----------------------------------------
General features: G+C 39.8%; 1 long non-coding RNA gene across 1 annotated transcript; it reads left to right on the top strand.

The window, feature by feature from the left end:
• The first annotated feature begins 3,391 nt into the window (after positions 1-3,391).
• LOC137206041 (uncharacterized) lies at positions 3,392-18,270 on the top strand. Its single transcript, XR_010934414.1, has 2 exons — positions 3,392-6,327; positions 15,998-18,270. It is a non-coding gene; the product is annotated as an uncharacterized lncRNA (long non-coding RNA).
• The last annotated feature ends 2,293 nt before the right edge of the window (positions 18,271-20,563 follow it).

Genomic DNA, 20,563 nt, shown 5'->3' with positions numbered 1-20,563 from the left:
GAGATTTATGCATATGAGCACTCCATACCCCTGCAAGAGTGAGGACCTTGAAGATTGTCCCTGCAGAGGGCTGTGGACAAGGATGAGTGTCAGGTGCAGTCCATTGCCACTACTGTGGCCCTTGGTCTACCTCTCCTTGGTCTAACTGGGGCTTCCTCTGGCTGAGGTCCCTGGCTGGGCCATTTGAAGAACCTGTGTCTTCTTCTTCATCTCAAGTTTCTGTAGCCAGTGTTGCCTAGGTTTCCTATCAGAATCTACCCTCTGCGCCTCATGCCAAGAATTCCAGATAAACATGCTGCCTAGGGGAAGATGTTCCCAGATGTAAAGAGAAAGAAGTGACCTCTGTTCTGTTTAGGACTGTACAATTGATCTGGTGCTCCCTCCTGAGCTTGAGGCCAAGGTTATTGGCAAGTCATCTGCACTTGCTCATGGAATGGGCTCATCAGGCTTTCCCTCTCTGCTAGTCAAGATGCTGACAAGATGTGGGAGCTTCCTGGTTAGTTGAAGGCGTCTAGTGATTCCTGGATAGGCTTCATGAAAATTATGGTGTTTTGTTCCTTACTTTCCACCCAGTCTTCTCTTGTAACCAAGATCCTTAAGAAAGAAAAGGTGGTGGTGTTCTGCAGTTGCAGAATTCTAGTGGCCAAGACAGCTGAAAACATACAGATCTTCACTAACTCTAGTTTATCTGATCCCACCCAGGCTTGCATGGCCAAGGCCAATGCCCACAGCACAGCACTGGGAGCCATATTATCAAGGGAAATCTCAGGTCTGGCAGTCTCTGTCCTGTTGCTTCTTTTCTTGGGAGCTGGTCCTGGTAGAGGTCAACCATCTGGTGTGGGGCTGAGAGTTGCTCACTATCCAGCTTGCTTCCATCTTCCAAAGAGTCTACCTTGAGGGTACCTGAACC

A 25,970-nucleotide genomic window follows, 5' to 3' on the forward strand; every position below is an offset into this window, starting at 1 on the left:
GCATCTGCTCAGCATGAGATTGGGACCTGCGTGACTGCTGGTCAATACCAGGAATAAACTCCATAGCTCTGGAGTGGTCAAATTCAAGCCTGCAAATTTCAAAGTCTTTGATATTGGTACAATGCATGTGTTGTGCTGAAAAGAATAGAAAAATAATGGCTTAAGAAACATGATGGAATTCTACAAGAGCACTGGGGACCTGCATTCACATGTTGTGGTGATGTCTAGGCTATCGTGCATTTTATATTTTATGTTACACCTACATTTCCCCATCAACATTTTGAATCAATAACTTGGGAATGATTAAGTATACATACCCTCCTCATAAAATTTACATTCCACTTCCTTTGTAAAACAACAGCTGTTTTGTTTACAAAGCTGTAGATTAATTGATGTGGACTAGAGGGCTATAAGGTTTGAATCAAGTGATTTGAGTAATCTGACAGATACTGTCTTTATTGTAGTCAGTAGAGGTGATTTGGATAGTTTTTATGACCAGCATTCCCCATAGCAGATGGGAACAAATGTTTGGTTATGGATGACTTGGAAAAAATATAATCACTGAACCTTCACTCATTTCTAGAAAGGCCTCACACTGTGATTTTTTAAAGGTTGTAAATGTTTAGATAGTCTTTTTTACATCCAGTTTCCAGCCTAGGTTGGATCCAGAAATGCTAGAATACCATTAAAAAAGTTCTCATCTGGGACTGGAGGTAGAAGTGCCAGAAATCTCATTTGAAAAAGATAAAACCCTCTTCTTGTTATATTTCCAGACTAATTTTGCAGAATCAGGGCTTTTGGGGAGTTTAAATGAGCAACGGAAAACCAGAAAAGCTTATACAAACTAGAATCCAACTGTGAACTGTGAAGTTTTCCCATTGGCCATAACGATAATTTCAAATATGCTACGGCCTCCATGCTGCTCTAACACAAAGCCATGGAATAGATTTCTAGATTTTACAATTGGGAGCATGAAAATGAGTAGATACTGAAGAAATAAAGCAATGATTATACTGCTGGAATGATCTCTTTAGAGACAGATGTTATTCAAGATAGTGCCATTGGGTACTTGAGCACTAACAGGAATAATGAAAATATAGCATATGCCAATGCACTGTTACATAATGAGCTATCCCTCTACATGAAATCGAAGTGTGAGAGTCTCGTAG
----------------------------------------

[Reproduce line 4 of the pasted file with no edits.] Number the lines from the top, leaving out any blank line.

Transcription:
• LOC137206041 (uncharacterized) lies at positions 3,392-18,270 on the top strand. Its single transcript, XR_010934414.1, has 2 exons — positions 3,392-6,327; positions 15,998-18,270. It is a non-coding gene; the product is annotated as an uncharacterized lncRNA (long non-coding RNA).